I love the 80% idea. It is a realistic bar to shoot for. I like the concept of leaving something in the tank for really necessary times. It's like having an extra gear, a little boost in reserves. Okay, okay, I admit in my slothlike ways that my 80% is like a lot of people's 20%. Also, hockey is not a good metaphor for me. I'm more like a sprinter or maybe a drag racer. I go flat out for little bursts of time and then rest (or dismantle myself for cleaning), but I'm sure it averages out to around 80%.
The other way I manage is by trying to keep the Big Idea in mind. I think I've become a better teacher by going for one or two ideas and going deeper instead of bogging myself down with the minutiae (which is REALLY easy to do). In any project (including my own), I try to think about what is the main thing I want to accomplish out of all of this.
Both the 80% guide and the Big Idea concept are applicable to classroom design. Whenever I'm helping someone figure out what to do with their classroom, I apply the Big Idea question, "What do you want your classroom to do or say?" It really helps to cut out all the distracting non-information and useless features of a classroom. (If you want a tranquil, harmonious classroom, you might want to take down the Call of Duty posters.) The 80% guide is great during the implementation phase. The teachers I work with are always very enthusiastic, but they often bite off more than they can chew. They get rid of all of their desks at the start because they like the uncluttered look it gives. But by jumping in so drastically, they either get overwhelmed and can't continue (though they still have plenty of energy to curse me) or they implement too quickly and can't adjust to unforeseen factors: "Sure, the classroom is uncluttered with desks, but all of the students' materials are spread all over the floor because we don't have a place to store their stuff," or "We have lots of room to dance, but painting and writing is an issue with no desks."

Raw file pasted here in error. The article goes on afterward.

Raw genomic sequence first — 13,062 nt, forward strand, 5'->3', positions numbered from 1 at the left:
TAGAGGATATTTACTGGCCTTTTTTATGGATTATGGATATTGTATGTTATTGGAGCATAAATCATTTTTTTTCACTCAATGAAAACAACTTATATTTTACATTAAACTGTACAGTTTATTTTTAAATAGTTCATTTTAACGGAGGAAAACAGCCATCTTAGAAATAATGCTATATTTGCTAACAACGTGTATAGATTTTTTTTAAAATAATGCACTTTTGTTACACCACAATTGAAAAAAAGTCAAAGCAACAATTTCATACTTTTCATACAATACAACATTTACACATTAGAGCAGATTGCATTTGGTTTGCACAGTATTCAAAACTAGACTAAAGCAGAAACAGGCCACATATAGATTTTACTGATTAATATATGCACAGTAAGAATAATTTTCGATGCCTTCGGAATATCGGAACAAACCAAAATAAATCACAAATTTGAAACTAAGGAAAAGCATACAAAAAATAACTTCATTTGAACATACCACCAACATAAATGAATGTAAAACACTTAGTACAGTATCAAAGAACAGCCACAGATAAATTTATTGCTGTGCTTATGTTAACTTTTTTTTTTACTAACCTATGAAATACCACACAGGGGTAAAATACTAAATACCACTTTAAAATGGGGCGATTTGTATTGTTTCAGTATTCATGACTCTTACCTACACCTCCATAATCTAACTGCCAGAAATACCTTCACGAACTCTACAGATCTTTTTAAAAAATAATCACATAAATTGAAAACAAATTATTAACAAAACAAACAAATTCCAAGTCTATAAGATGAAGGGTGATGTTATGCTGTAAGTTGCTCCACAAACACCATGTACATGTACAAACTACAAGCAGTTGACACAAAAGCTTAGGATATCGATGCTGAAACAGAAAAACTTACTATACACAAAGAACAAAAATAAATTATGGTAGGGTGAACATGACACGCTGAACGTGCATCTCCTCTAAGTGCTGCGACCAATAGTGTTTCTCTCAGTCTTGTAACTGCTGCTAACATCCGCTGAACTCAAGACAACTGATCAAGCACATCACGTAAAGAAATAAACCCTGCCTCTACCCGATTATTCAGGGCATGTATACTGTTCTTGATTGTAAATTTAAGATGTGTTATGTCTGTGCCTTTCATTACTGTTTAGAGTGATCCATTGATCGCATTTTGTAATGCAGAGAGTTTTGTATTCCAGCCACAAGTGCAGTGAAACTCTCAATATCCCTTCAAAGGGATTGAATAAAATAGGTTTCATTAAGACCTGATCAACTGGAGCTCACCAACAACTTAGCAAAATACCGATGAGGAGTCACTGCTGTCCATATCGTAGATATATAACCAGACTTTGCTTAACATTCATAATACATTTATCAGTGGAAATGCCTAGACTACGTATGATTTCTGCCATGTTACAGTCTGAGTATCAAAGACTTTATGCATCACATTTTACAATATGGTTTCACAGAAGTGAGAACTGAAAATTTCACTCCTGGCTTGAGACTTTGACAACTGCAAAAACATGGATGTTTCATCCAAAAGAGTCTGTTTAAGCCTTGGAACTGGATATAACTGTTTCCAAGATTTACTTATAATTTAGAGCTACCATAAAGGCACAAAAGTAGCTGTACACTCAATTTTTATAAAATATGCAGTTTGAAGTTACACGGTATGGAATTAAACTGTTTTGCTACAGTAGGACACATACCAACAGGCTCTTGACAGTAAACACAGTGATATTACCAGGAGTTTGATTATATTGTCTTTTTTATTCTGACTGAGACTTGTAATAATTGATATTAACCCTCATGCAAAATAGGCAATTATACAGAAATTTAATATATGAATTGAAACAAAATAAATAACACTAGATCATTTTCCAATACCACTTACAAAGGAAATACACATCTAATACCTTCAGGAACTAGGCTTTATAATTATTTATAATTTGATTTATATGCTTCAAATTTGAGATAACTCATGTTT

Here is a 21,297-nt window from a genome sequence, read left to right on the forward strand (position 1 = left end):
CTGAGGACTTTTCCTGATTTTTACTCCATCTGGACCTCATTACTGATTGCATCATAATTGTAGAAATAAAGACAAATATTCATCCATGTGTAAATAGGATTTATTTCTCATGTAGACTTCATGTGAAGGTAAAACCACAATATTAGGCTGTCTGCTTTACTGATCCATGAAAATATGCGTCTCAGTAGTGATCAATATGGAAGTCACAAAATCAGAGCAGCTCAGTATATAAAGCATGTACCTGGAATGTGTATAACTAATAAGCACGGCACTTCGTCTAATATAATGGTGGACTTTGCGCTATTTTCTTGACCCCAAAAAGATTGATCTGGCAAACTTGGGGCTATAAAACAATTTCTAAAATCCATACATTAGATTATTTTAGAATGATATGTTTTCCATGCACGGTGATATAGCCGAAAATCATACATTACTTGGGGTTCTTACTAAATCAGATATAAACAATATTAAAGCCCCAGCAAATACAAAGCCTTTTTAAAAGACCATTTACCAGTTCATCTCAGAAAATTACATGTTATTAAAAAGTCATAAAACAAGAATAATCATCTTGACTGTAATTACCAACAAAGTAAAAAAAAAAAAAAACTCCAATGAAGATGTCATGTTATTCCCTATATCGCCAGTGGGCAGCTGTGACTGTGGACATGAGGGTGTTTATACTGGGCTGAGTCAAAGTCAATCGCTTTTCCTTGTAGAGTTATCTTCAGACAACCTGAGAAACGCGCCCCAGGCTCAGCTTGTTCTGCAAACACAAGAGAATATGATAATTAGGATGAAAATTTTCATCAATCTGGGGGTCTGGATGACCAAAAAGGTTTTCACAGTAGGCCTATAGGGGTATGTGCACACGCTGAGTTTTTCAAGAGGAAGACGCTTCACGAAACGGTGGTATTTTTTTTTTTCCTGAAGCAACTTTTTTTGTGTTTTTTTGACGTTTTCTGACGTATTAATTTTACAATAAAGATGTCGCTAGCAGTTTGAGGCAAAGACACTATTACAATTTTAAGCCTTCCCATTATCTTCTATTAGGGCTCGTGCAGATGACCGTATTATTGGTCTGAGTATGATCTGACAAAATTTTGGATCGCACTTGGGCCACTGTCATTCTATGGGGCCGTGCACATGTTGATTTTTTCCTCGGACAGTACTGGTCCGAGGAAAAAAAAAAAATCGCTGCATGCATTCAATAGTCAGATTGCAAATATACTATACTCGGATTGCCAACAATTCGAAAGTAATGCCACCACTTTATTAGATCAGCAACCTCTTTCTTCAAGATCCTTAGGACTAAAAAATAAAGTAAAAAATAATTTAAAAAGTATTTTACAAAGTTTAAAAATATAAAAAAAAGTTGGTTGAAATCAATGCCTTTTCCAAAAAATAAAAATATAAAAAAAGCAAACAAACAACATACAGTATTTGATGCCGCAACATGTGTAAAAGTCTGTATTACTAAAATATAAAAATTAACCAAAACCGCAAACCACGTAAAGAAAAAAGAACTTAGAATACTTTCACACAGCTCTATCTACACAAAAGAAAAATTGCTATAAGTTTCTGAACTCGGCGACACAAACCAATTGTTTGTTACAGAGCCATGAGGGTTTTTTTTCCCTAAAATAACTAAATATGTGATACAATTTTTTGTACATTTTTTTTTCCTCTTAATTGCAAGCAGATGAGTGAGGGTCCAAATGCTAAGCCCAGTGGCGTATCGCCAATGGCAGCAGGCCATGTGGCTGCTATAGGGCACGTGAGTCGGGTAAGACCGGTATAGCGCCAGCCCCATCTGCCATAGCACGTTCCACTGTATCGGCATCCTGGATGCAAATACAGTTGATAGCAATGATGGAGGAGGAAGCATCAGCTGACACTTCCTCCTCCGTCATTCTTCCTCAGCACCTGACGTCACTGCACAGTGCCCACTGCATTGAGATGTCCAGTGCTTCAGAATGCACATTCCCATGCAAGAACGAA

I got lucky. When I implemented the risers, because I was so cheap and inept with carpentry, I only had enough materials and time to create one set of risers. This great restrictive accident let me implement the risers slowly and the first set turned out to be a great prototype. I was able to see the mistakes I had made and the changes I needed to make for future incarnations. If I had jumped in and made all of the risers in one go, I wouldn't have learned that I needed to make the lower ones wider (to allow for kids' backsides and feet to co-exist on the same surface) or I would have learned it too late after I already made all of them. In Matthew Mays' book In Pursuit of Elegance, he talks about how the best designs have something missing. Gradual implementation with room for customization is key to this kind of prototyping.
My advice to avoid burnout in teaching in general, or in taking on something like classroom design, is to focus on what is necessary (the Big Idea) and to do as
Oh, one more thing. Want to keep a little clarity? Write a journal or a blog (but don't necessarily make it public), but only for 12 minutes (use a timer) at a stretch. It will help you vent and when you read back on early entries, you'll see how far you've come or remind yourself of how you tackled things in the past.